Image of Norwich Cathedral and Hostry
The “Third Thursday Lectures” are public lectures hosted by the Sainsbury Institute for the Study of Japanese Arts and Cultures (SISJAC) in Norwich. Usually held in the Hostry of Norwich Cathedral, the lectures have now moved online and have become available to a global audience. A wide range of topics are presented by the lectures which provide the public with an extraordinary opportunity to engage with academic expertise and gain interesting insights into aspects of Japanese culture. SISJAC’s lecture on Thursday 15th October, given by Professor Ming Tiampo of Carlton University, was was no exception.
Professor Tiampo has a captivating and enthusiastic style of public speaking which makes it easy for those in her audience to engage with her topic. Her lecture titled Please Draw Freely: Gutai Individualism in the Shadow of Totalitarianism provided a fascinating introduction to the Gutai group, who pushed the boundaries of what can be considered art with their novel ideas and multi-faceted, often performance-based artworks.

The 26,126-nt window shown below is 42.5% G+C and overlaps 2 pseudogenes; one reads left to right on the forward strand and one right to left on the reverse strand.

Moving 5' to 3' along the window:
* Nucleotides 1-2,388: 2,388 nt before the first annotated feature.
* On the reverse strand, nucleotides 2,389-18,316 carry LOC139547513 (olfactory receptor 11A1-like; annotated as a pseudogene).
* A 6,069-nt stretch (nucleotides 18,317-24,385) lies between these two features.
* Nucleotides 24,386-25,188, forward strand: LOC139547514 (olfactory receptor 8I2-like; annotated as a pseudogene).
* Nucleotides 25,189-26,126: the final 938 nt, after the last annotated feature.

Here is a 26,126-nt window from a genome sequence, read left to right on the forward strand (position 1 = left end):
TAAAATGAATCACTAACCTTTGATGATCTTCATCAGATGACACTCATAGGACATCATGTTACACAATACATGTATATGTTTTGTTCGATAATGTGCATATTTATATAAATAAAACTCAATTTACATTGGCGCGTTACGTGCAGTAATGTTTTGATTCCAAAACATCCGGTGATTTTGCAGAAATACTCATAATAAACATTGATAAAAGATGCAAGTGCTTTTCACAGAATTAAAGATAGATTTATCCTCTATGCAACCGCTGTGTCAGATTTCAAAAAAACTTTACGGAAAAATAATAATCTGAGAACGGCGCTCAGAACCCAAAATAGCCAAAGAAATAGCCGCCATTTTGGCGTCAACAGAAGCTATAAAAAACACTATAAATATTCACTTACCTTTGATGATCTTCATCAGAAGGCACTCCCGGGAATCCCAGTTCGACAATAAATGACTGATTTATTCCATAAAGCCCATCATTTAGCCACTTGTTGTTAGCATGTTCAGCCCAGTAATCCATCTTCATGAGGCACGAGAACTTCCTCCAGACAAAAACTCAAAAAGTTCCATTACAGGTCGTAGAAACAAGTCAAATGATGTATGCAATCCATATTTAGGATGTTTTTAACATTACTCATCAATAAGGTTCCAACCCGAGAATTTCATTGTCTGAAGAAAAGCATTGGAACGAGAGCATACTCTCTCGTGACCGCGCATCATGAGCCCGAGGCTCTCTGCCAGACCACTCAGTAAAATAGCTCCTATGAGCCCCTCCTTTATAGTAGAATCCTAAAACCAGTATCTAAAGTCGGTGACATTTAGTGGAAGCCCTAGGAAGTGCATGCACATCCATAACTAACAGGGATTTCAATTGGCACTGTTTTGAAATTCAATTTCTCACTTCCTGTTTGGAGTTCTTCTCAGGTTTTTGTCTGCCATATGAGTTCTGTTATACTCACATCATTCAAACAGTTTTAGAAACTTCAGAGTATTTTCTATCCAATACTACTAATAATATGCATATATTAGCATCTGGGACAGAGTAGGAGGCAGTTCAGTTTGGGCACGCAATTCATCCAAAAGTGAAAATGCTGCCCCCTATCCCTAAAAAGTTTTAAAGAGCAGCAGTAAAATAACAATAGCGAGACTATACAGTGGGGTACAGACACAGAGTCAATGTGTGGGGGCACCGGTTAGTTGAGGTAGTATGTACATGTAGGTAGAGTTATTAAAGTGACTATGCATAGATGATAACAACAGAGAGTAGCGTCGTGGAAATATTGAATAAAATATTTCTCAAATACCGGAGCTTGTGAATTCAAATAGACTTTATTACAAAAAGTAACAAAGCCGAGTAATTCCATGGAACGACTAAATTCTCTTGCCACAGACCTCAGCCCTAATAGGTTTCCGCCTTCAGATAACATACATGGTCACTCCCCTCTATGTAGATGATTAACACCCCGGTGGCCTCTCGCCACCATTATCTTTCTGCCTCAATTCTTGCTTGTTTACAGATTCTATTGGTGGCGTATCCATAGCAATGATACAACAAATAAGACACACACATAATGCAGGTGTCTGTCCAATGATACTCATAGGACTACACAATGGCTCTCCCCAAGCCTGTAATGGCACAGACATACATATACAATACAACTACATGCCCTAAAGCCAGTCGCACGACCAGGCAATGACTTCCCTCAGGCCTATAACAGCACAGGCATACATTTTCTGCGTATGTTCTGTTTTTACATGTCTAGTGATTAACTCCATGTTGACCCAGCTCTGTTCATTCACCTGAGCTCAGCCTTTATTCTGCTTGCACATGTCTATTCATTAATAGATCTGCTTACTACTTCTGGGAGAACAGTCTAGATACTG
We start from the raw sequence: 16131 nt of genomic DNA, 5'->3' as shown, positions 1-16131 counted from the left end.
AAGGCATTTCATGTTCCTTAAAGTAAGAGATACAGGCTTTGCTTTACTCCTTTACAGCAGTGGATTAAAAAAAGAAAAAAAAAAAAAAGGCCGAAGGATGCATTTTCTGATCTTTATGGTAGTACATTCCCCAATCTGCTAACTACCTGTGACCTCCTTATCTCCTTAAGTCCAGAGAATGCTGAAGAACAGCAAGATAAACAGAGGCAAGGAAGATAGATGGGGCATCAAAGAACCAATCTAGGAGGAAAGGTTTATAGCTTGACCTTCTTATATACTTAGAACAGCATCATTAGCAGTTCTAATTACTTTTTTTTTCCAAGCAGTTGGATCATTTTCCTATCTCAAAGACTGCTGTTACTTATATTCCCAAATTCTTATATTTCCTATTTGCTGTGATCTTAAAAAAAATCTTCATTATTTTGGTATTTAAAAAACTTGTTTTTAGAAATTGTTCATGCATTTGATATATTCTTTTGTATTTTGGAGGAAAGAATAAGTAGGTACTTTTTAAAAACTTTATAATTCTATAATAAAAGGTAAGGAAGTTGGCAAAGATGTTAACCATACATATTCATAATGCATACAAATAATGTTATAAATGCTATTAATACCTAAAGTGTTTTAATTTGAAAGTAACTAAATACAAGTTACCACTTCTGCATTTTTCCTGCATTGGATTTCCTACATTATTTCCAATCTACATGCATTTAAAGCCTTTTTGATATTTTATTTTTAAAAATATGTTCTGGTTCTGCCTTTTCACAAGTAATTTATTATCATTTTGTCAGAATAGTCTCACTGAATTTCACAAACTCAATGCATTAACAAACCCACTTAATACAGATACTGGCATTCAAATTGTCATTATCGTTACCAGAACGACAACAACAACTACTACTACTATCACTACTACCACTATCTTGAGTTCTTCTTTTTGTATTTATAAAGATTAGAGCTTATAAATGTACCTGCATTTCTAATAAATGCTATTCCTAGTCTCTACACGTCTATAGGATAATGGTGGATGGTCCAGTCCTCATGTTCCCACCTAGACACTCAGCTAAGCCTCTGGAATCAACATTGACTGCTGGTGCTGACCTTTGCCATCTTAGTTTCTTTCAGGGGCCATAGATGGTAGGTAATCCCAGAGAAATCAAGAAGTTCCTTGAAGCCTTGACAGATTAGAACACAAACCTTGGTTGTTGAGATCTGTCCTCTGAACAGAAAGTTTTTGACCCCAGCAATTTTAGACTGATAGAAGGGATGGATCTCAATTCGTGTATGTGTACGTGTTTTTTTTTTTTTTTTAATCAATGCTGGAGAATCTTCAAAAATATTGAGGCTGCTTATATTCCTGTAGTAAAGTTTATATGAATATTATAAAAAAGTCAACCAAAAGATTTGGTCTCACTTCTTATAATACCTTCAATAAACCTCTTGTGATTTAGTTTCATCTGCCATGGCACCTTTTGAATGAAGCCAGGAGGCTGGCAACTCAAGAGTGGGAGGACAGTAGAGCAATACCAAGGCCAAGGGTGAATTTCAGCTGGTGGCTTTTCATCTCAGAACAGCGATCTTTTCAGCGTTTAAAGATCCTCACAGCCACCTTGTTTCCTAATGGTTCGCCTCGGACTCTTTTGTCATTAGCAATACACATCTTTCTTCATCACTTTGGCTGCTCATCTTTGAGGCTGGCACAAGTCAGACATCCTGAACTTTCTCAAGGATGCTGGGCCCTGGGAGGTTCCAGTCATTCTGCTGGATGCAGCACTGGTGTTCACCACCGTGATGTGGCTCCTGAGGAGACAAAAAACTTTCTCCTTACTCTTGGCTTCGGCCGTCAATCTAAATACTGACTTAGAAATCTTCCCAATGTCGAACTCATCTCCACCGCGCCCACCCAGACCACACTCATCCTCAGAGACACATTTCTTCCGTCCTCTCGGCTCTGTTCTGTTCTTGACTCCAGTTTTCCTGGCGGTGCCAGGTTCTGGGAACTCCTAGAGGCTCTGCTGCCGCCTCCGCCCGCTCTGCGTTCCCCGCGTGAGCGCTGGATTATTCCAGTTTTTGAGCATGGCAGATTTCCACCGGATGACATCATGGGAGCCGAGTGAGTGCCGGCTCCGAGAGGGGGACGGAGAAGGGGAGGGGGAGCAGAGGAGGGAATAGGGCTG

An especially interesting part of the lecture was Professor Tiampo’s explanation about the use of language in art history to define movements. She explained how in 2013 when she co-curated the Gutai: Splendid Playground exhibition at the Guggenheim Museum, they decided to frame it from the Gutai Perspective – centring around the establishment of the Gutai Pinacotheca rather than their “discovery” by French critic Michel Tapié. They used new vocabulary to discuss Gutai, for example “Play” rather than “Relational Aesthetics” and “Concept” rather than “Conceptual Art”, to avoid connotations rooted in Western Art History. This allowed Gutai to be viewed as its own entity, rather than a version of other movements. Professor Tiampo’s lecture provided not only a great overview for the newcomer to Gutai, but it also argued that the importance of Gutai to modernism is greatly underestimated.
Link to SISJAC event: